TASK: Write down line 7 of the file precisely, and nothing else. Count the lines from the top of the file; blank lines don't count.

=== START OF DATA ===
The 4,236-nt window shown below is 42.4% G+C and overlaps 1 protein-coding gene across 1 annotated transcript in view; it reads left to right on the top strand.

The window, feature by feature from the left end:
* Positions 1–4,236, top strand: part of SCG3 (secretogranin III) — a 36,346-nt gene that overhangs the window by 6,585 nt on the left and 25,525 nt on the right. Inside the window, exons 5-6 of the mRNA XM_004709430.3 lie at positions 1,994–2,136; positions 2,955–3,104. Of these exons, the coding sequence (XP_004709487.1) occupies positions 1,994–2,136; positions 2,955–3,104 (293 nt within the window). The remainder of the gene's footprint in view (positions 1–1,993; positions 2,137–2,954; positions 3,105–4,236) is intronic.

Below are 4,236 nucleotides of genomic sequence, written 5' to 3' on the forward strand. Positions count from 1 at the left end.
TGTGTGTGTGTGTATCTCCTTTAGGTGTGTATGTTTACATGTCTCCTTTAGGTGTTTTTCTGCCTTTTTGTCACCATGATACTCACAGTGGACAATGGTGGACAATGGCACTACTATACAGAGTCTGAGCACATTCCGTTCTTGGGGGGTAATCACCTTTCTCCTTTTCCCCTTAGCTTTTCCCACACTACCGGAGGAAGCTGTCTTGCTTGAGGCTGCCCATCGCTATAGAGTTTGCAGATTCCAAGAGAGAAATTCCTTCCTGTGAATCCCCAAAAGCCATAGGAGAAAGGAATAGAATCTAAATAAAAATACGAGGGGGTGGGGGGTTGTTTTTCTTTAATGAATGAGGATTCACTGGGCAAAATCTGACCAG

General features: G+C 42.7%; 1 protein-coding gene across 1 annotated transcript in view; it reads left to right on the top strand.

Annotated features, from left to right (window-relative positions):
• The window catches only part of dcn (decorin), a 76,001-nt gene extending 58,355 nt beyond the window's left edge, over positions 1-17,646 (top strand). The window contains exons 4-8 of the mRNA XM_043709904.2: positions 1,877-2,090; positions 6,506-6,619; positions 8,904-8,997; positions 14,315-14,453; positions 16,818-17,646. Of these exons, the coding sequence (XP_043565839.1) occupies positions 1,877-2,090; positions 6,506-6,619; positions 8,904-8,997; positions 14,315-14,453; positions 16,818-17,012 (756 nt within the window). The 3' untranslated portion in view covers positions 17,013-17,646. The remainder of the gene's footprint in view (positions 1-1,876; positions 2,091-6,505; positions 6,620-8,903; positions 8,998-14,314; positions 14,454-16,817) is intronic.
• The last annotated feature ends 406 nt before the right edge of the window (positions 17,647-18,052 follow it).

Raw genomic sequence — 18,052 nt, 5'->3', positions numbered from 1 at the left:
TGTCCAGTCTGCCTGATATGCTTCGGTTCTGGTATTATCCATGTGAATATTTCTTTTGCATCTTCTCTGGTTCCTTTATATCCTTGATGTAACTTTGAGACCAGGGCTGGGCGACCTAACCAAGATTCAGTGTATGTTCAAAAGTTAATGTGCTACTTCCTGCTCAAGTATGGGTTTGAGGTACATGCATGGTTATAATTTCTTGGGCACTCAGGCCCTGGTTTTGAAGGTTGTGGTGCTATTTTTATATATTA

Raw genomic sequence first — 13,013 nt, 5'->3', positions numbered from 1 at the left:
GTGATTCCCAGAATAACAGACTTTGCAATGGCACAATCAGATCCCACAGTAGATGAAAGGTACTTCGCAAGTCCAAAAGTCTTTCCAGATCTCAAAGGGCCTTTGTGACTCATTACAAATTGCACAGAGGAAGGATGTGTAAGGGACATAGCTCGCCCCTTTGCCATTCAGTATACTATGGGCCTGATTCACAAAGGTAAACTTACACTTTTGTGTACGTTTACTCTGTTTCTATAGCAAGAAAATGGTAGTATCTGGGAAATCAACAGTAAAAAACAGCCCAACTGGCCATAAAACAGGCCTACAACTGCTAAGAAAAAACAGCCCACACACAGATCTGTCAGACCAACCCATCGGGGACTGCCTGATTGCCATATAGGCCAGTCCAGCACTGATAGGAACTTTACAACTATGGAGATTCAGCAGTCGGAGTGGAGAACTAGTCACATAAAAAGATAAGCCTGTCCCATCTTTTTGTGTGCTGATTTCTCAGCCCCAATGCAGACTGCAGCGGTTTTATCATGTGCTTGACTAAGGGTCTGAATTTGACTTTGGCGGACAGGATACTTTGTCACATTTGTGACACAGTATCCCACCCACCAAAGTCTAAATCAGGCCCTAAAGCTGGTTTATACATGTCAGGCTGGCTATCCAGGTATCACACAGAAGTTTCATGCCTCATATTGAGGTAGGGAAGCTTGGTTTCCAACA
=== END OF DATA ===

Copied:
Annotated features, from left to right (window-relative positions):